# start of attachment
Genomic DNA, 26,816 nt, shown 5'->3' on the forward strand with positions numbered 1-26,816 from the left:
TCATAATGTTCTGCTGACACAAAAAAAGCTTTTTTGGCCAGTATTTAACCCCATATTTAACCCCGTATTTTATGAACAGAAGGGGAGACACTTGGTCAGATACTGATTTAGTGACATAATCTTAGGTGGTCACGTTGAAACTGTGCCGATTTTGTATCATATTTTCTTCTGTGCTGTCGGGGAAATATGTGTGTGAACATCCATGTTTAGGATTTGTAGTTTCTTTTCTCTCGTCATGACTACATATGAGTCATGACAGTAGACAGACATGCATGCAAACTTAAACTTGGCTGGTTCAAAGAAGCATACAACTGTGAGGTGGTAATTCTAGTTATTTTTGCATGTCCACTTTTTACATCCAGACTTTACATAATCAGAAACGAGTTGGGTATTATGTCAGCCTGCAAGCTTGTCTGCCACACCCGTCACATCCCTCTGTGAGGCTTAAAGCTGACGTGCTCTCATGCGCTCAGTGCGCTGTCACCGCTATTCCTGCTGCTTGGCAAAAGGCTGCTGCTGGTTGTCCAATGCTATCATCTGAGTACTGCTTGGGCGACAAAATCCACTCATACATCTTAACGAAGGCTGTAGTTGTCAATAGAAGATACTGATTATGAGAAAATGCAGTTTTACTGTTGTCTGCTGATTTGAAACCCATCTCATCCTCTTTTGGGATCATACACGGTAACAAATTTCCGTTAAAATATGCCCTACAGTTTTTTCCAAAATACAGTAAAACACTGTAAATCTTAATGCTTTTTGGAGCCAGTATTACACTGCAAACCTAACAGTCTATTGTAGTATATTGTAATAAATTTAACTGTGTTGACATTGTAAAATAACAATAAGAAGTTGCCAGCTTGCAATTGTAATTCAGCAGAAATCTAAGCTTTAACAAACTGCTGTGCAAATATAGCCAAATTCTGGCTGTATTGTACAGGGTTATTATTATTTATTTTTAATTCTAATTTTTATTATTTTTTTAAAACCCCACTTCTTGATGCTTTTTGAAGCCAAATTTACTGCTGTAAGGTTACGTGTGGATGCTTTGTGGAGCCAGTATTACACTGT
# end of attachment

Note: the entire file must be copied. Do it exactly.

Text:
Genomic DNA, 26,816 nt, shown 5'->3' on the forward strand with positions numbered 1-26,816 from the left:
TCATAATGTTCTGCTGACACAAAAAAAGCTTTTTTGGCCAGTATTTAACCCCATATTTAACCCCGTATTTTATGAACAGAAGGGGAGACACTTGGTCAGATACTGATTTAGTGACATAATCTTAGGTGGTCACGTTGAAACTGTGCCGATTTTGTATCATATTTTCTTCTGTGCTGTCGGGGAAATATGTGTGTGAACATCCATGTTTAGGATTTGTAGTTTCTTTTCTCTCGTCATGACTACATATGAGTCATGACAGTAGACAGACATGCATGCAAACTTAAACTTGGCTGGTTCAAAGAAGCATACAACTGTGAGGTGGTAATTCTAGTTATTTTTGCATGTCCACTTTTTACATCCAGACTTTACATAATCAGAAACGAGTTGGGTATTATGTCAGCCTGCAAGCTTGTCTGCCACACCCGTCACATCCCTCTGTGAGGCTTAAAGCTGACGTGCTCTCATGCGCTCAGTGCGCTGTCACCGCTATTCCTGCTGCTTGGCAAAAGGCTGCTGCTGGTTGTCCAATGCTATCATCTGAGTACTGCTTGGGCGACAAAATCCACTCATACATCTTAACGAAGGCTGTAGTTGTCAATAGAAGATACTGATTATGAGAAAATGCAGTTTTACTGTTGTCTGCTGATTTGAAACCCATCTCATCCTCTTTTGGGATCATACACGGTAACAAATTTCCGTTAAAATATGCCCTACAGTTTTTTCCAAAATACAGTAAAACACTGTAAATCTTAATGCTTTTTGGAGCCAGTATTACACTGCAAACCTAACAGTCTATTGTAGTATATTGTAATAAATTTAACTGTGTTGACATTGTAAAATAACAATAAGAAGTTGCCAGCTTGCAATTGTAATTCAGCAGAAATCTAAGCTTTAACAAACTGCTGTGCAAATATAGCCAAATTCTGGCTGTATTGTACAGGGTTATTATTATTTATTTTTAATTCTAATTTTTATTATTTTTTTAAAACCCCACTTCTTGATGCTTTTTGAAGCCAAATTTACTGCTGTAAGGTTACGTGTGGATGCTTTGTGGAGCCAGTATTACACTGT